What is Drape? | Cusick Drape Test

Drape
Drape is the term used to describe the way a fabric hangs under its own weight. It has an important bearing on how good a garment looks in use. The draping qualities required from a fabric will differ completely depending on its end use, therefore a given value for drape cannot be classified as either good or bad. Knitted fabrics are relatively floppy and garments made from them will tend to follow the body contours. Woven fabrics are relatively stiff when compared with knitted fabrics so that they are used in tailored clothing where the fabric hangs away from the body and disguises its contours. Measurement of a fabric s drape is meant to assess its ability to do this and also its ability to hang in graceful curves.

Cusick Drape Test

In the drape test the specimen deforms with multi-directional curvature and consequently the results are dependent to a certain amount upon the shear properties of the fabric. The results are mainly dependent, however, on the bending stiffness of the fabric.
Drape Test
In the test a circular specimen is held concentrically between two smaller horizontal discs and is allowed to drape into folds under its own weight. A light is shone from underneath the specimen as shown in Fig. 10.4 and the shadow that the fabric casts, shown in Fig. A, is traced onto an annular piece of paper the same size as the unsupported part of the fabric specimen.

The stiffer a fabric is, the larger is the area of its shadow compared with the unsupported area of the fabric. To measure the areas involved, the whole paper ring is weighed and then the shadow part of the ring is cut away and weighed. The paper is assumed to have constant mass per unit area so that the measured mass is proportional to area. The drape coefficient can then be calculated using the following equation:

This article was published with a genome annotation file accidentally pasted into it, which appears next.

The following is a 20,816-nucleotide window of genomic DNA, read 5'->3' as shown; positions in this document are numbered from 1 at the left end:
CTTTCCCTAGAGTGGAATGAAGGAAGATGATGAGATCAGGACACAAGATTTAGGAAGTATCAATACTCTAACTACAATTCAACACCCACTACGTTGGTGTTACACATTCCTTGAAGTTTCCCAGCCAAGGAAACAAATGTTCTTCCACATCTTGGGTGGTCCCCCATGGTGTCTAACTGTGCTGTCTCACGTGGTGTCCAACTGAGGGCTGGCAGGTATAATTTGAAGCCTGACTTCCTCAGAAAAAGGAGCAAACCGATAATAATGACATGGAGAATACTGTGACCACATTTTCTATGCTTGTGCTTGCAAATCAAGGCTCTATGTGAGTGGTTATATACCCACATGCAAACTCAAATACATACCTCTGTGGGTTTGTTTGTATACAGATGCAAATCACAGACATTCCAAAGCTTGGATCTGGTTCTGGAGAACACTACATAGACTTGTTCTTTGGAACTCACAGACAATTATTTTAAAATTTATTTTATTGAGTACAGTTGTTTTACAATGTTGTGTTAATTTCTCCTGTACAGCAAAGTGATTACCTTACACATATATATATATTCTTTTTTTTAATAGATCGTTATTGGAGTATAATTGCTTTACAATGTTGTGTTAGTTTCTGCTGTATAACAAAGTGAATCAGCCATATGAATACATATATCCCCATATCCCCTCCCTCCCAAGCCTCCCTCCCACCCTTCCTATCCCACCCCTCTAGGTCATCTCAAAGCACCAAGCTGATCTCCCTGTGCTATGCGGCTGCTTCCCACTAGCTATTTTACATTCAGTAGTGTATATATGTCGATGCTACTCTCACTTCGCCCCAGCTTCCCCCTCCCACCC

The higher the drape coefficient the stiffer is the fabric. At least two specimens should be used, the fabric being tested both ways up so that a total of six measurements are made on the same specimen. There are three diameters of specimen that can be used:

• A 24cm for limp fabrics; drape coefficient below 30% with the 30cm
sample;
• B 30cm for medium fabrics;
• C 36cm for stiff fabrics; drape coefficient above 85% with the 30cm sample. 
 
Drape test top view of draped fabric
It is intended that a fabric should be tested initially with a 30cm size specimen in order to see which of the above categories it falls into. When test specimens of different diameter are used, the drape coefficients measured from them are not directly comparable with one another. Figure B shows a drape tester fitted with a video camera and computer for instantaneous measurement of the drape coefficient. 
 
 
 

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